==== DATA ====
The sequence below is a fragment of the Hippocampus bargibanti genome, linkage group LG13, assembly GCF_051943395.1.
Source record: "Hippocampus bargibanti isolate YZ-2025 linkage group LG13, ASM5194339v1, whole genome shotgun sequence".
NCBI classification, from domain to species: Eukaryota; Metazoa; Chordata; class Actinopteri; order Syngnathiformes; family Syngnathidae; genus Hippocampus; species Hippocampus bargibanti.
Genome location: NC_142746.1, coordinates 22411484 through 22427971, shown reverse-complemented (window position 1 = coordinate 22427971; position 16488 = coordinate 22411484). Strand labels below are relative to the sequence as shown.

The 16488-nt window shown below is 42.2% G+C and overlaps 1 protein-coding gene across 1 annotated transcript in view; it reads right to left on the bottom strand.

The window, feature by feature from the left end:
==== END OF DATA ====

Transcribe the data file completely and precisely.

The sequence below is a fragment of the Hippocampus bargibanti genome, linkage group LG13, assembly GCF_051943395.1.
Source record: "Hippocampus bargibanti isolate YZ-2025 linkage group LG13, ASM5194339v1, whole genome shotgun sequence".
NCBI classification, from domain to species: Eukaryota; Metazoa; Chordata; class Actinopteri; order Syngnathiformes; family Syngnathidae; genus Hippocampus; species Hippocampus bargibanti.
Genome location: NC_142746.1, coordinates 22411484 through 22427971, shown reverse-complemented (window position 1 = coordinate 22427971; position 16488 = coordinate 22411484). Strand labels below are relative to the sequence as shown.

The 16488-nt window shown below is 42.2% G+C and overlaps 1 protein-coding gene across 1 annotated transcript in view; it reads right to left on the bottom strand.

The window, feature by feature from the left end: